Ever since Ed Gein decided it was time to redecorate his place with some new lampshades - made out of human skin, no less - people have been fascinated with serial killers and their homicidal sprees. Due to the built-in suspense, horror and conflict between them, their victims and the authority figures trying to stop them, such stories have always been good fodder for films, with Gein's escapades inspiring "Psycho" and plenty of other serial killer pictures.
Since "The Silence of the Lambs" took the genre to new heights and wowed over critics and audiences alike, there has been a plethora of such films. As a result, filmmakers have pretty much run the course of trying to make the killers, their crimes and/or the people after them different from all of the previous ones in some unique, cinematic fashion.
Thus, we've had serial killers who've used the seven deadly sins as their playbook and others where everything occurred only in their heads. Those who've pursued them have ranged from novice FBI agents to quadriplegic sleuths to those who've traveled into the heads of those killers. As such, the question of the day is whether all of the variants and combinations of killers, victims, killing styles and pursuers have been exhausted.
The answer, in Hollywood's mind at least, is apparently not. That's because this week's release of "The Watcher" revisits the genre, hoping to attract moviegoers with its unique spin on the subject matter. Its twist - beyond Keanu Reeves playing the psychopath and making one wonder if this could lead to "Bill & Ted's Excellent Murder Adventure" - is that the killer is pursuing the FBI agent who's pursing him, although those intentions aren't deadly, at least in the immediate physical sense.
Like any career cinematic villain, the bad guy here is bored with his crimes and needs a little stimulation, so how better to do that than by taunting the authority figure after him? I'm not so sure that's entirely a novel idea as it sounds rather familiar to other films from the past, although I can't think of any exact match at this particular moment.
Originality aside, that flip-flop variable does make for some fun moments, as first-time director Joe Charbanic and screenwriters David Elliot ("The Idea of Sex") and Clay Ayers (making his debut) give the viewer superior position throughout the film. We immediately know that Reeves is the killer and that he's obsessed with taunting his pursuer who doesn't even know what he looks like.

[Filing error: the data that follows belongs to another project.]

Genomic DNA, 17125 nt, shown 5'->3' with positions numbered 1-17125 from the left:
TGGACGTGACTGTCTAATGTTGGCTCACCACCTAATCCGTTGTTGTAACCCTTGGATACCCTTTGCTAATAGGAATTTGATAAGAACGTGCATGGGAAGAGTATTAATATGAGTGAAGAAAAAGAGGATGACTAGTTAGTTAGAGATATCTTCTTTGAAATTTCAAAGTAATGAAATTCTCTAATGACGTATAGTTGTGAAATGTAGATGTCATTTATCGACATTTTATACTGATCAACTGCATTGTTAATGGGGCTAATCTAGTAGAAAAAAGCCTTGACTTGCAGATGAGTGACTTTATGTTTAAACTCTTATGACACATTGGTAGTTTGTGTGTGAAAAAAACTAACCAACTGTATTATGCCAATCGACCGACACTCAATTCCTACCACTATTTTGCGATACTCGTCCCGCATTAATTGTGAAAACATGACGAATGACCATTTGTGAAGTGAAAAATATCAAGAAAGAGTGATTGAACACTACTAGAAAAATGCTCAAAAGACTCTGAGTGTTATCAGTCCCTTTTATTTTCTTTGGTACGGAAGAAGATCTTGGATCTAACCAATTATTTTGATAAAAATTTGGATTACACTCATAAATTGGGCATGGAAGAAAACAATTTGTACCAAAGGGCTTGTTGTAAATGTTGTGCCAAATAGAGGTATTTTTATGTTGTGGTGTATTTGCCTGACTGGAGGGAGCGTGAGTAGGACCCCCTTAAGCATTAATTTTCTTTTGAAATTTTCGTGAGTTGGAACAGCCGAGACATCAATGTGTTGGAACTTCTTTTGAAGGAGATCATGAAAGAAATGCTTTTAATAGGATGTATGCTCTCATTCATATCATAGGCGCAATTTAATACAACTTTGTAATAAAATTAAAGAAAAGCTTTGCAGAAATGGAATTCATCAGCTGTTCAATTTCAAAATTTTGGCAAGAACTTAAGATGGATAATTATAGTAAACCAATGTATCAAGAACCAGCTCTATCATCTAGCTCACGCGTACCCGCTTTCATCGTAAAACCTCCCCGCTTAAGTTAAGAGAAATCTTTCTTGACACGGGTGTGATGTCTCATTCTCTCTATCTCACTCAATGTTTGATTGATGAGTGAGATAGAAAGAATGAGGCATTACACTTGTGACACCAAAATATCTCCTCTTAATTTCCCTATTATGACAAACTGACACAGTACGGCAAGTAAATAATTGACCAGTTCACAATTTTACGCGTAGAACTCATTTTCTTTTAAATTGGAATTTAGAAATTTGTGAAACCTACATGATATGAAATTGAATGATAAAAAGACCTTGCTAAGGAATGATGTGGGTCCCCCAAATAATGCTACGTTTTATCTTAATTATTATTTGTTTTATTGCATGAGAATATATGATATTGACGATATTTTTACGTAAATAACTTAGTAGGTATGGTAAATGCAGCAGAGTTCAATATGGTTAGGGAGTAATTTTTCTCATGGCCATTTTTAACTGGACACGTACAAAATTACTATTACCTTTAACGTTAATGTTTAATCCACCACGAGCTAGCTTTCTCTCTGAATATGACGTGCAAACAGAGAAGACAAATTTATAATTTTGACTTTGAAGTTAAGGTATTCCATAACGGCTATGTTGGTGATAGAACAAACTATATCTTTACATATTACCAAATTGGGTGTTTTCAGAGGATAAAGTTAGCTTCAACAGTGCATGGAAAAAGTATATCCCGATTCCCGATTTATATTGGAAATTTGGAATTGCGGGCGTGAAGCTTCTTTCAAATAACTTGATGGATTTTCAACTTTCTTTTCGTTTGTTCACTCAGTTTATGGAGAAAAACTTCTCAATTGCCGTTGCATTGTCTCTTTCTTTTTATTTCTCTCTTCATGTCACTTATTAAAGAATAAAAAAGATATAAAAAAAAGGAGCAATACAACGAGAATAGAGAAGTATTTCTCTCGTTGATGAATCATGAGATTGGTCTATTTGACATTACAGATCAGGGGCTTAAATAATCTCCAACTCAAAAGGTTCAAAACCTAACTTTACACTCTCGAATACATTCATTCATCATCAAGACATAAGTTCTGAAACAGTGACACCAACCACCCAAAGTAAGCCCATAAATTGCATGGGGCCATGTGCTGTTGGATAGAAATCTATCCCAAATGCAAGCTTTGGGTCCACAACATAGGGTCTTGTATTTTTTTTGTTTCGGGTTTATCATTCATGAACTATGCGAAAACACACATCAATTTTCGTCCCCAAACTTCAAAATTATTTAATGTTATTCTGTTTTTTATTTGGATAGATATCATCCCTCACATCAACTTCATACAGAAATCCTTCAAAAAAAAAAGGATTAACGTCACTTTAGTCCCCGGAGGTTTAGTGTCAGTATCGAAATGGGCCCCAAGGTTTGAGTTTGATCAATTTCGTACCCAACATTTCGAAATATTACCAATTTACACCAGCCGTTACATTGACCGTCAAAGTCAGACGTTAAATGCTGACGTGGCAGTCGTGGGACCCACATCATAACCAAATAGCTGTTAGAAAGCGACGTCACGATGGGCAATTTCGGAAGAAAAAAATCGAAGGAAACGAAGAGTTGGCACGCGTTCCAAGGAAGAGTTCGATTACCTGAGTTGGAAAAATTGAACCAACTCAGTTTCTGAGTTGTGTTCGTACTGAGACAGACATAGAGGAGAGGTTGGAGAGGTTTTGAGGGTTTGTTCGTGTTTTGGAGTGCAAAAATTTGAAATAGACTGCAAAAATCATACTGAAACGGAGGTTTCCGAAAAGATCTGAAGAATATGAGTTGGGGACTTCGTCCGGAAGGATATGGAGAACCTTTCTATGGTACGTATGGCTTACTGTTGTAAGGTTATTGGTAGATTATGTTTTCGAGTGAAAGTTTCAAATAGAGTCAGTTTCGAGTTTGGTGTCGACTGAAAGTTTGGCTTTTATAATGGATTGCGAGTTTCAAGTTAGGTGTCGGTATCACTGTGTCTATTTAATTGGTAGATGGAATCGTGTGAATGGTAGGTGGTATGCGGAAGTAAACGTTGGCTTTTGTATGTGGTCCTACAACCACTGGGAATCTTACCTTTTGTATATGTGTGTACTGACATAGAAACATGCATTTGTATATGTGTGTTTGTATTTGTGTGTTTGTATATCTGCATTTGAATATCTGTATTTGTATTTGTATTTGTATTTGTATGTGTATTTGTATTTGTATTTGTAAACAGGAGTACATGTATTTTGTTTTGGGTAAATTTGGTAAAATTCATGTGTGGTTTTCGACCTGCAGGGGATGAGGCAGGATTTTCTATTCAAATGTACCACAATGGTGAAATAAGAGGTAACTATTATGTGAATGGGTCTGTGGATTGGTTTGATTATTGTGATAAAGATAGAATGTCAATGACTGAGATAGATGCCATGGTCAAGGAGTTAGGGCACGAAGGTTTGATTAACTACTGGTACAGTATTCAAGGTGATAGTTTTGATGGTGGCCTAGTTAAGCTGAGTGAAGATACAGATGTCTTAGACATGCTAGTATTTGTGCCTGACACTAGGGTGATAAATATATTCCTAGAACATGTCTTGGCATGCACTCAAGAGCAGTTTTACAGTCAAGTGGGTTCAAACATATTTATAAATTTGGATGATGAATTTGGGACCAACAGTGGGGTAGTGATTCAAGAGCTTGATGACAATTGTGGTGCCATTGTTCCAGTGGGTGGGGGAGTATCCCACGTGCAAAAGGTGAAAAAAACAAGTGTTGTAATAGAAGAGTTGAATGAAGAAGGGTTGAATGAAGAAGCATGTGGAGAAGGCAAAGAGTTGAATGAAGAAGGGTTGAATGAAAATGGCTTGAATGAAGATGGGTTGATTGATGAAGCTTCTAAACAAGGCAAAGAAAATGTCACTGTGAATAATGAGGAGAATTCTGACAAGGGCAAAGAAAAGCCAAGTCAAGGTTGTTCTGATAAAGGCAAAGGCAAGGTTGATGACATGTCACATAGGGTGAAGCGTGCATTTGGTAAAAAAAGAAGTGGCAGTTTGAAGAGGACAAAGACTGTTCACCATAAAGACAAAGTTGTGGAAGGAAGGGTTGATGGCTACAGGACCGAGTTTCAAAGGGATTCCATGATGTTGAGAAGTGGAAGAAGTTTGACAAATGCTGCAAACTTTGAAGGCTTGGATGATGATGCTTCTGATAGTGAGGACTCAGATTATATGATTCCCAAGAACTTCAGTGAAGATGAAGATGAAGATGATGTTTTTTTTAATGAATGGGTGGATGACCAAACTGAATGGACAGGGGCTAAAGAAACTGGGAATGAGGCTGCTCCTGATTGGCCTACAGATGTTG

As such, the filmmakers goose the audience by allowing them to see the killer closing in not only on his victims, but also on James Spader's FBI agent character, even going so far as to having the two of them riding in the same elevator. It's an old cinematic technique, and while not of the shriek or "Look Out!" variety found in traditional horror films, it's still mostly effective for its "close call" nature.
Beyond that, the film doesn't vary that far from the standard serial killer formula. The killer has a specific M.O. - he sends the agent a photo of his next victim giving him a day to find her - while that burned-out, self doubting agent, who's still haunted by a past fatal mistake, must find them and/or stop the killer.
Charbanic keeps things moving at a decent clip and does manage to build some palatable suspense despite it being far too obvious who the killer's last victim will be. Unfortunately, the novice filmmaker is another of those former music video directors who's dragged along his visual bags of tricks and opens it far too often.
While quick cutting, slow motion, and any number of other visual techniques are commonly accepted in three minute videos, they're too distracting for feature films and don't do much but call undue attention to themselves. That's certainly the case here as once Charbanic gets things going, he then throws in some odd effect (such as the killer's point of view being represented by grainy footage) or a blaring rock soundtrack that disrupts and derails his efforts.
In addition, while cinematographer Michael Chapman's camera work keeps the film visually appealing, it pales in comparison to his previous, Oscar nominated effort of filming Chicago in "The Fugitive" where he visually emphasized the maze symbolism of the story with many aerial shots of the city and its architecture.
As far as the performances are concerned, the casting certainly isn't what one would normally expect for a film like this, particularly considering the role of the serial killer. While one has to admire Keanu Reeves ("The Matrix," "Speed") and his determination to throw all movie star caution to the wind, I never could quite get over him as that character. While he emotes the proper mix of charm and homicidal fury, and I've usually enjoyed a great deal of his work in the past, his performance didn't always bowl me over.
James Spader, the one-time hot property who appeared in films such as "Pretty in Pink" and "sex, lies and videotape" and then had a roller coaster career of hits and misses, is solid but unremarkable in the role of the disturbed and haunted FBI agent. Meanwhile, former Oscar winner Marisa Tomei ("My Cousin Vinny") isn't given the opportunity to do anything as either his psychologist or the killer's victim. Only Chris Ellis ("That Thing You Do," "October Sky") gets a moment to stand out as a detective who can continue a cell phone conversation while chasing a suspect on foot and in his car. Unfortunately, such fun characterization is only fleeting for him.
Overall, "The Watcher" itself is fairly easy to observe, but it's neither a great nor a horrible serial killer flick. While it has a few decent moments, some clever lines of dialogue and starts off decent enough, it turns into another mediocre film destined to be one of those movies you somewhat remember in years to come, but can't name by title. As such, we give, um, that film, you know, the one where Keanu Reeves plays a serial killer, a 5 out of 10.